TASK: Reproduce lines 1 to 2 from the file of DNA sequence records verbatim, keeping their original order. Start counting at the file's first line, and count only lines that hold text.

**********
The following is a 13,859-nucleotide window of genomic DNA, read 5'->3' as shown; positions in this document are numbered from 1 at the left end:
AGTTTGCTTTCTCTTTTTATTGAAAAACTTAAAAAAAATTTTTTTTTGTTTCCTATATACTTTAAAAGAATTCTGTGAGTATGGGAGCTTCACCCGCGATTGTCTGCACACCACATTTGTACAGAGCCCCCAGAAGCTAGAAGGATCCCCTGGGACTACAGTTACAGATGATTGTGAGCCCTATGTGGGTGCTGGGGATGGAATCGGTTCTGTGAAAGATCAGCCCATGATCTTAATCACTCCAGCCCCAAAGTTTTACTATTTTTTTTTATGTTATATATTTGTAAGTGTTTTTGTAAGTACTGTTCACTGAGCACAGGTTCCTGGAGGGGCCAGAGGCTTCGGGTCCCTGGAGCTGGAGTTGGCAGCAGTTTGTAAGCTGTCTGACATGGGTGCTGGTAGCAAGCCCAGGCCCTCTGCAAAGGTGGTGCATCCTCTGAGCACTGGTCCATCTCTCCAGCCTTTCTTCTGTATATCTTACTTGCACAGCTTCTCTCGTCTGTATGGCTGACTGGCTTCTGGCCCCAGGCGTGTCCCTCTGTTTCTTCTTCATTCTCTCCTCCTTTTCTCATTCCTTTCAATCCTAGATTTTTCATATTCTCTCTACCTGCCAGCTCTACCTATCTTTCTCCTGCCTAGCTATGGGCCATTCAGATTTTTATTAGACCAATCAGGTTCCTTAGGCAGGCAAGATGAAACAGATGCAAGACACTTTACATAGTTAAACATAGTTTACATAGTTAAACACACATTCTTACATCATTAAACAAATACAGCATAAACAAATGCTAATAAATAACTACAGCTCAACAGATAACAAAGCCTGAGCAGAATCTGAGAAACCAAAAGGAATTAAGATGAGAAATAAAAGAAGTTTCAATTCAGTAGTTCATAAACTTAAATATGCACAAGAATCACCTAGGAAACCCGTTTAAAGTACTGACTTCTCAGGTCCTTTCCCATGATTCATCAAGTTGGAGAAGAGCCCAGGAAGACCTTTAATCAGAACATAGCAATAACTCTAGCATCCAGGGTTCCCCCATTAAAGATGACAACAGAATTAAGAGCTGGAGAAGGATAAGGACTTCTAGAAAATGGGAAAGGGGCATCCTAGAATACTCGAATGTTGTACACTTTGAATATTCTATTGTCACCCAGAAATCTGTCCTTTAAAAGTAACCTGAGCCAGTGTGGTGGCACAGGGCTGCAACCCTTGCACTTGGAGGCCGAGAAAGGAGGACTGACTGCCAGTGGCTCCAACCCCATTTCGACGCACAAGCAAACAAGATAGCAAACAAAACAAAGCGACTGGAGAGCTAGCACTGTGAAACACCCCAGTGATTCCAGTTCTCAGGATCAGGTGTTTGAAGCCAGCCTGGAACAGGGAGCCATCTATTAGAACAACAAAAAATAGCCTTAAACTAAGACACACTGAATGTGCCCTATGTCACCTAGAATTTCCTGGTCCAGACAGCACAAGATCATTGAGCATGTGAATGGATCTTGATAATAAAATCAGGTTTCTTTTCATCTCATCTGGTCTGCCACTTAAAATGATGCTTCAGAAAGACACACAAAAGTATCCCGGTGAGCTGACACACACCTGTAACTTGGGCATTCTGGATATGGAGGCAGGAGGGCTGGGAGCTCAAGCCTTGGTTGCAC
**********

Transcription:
The following is a 13,859-nucleotide window of genomic DNA, read 5'->3' as shown; positions in this document are numbered from 1 at the left end:
AGTTTGCTTTCTCTTTTTATTGAAAAACTTAAAAAAAATTTTTTTTTGTTTCCTATATACTTTAAAAGAATTCTGTGAGTATGGGAGCTTCACCCGCGATTGTCTGCACACCACATTTGTACAGAGCCCCCAGAAGCTAGAAGGATCCCCTGGGACTACAGTTACAGATGATTGTGAGCCCTATGTGGGTGCTGGGGATGGAATCGGTTCTGTGAAAGATCAGCCCATGATCTTAATCACTCCAGCCCCAAAGTTTTACTATTTTTTTTTATGTTATATATTTGTAAGTGTTTTTGTAAGTACTGTTCACTGAGCACAGGTTCCTGGAGGGGCCAGAGGCTTCGGGTCCCTGGAGCTGGAGTTGGCAGCAGTTTGTAAGCTGTCTGACATGGGTGCTGGTAGCAAGCCCAGGCCCTCTGCAAAGGTGGTGCATCCTCTGAGCACTGGTCCATCTCTCCAGCCTTTCTTCTGTATATCTTACTTGCACAGCTTCTCTCGTCTGTATGGCTGACTGGCTTCTGGCCCCAGGCGTGTCCCTCTGTTTCTTCTTCATTCTCTCCTCCTTTTCTCATTCCTTTCAATCCTAGATTTTTCATATTCTCTCTACCTGCCAGCTCTACCTATCTTTCTCCTGCCTAGCTATGGGCCATTCAGATTTTTATTAGACCAATCAGGTTCCTTAGGCAGGCAAGATGAAACAGATGCAAGACACTTTACATAGTTAAACATAGTTTACATAGTTAAACACACATTCTTACATCATTAAACAAATACAGCATAAACAAATGCTAATAAATAACTACAGCTCAACAGATAACAAAGCCTGAGCAGAATCTGAGAAACCAAAAGGAATTAAGATGAGAAATAAAAGAAGTTTCAATTCAGTAGTTCATAAACTTAAATATGCACAAGAATCACCTAGGAAACCCGTTTAAAGTACTGACTTCTCAGGTCCTTTCCCATGATTCATCAAGTTGGAGAAGAGCCCAGGAAGACCTTTAATCAGAACATAGCAATAACTCTAGCATCCAGGGTTCCCCCATTAAAGATGACAACAGAATTAAGAGCTGGAGAAGGATAAGGACTTCTAGAAAATGGGAAAGGGGCATCCTAGAATACTCGAATGTTGTACACTTTGAATATTCTATTGTCACCCAGAAATCTGTCCTTTAAAAGTAACCTGAGCCAGTGTGGTGGCACAGGGCTGCAACCCTTGCACTTGGAGGCCGAGAAAGGAGGACTGACTGCCAGTGGCTCCAACCCCATTTCGACGCACAAGCAAACAAGATAGCAAACAAAACAAAGCGACTGGAGAGCTAGCACTGTGAAACACCCCAGTGATTCCAGTTCTCAGGATCAGGTGTTTGAAGCCAGCCTGGAACAGGGAGCCATCTATTAGAACAACAAAAAATAGCCTTAAACTAAGACACACTGAATGTGCCCTATGTCACCTAGAATTTCCTGGTCCAGACAGCACAAGATCATTGAGCATGTGAATGGATCTTGATAATAAAATCAGGTTTCTTTTCATCTCATCTGGTCTGCCACTTAAAATGATGCTTCAGAAAGACACACAAAAGTATCCCGGTGAGCTGACACACACCTGTAACTTGGGCATTCTGGATATGGAGGCAGGAGGGCTGGGAGCTCAAGCCTTGGTTGCAC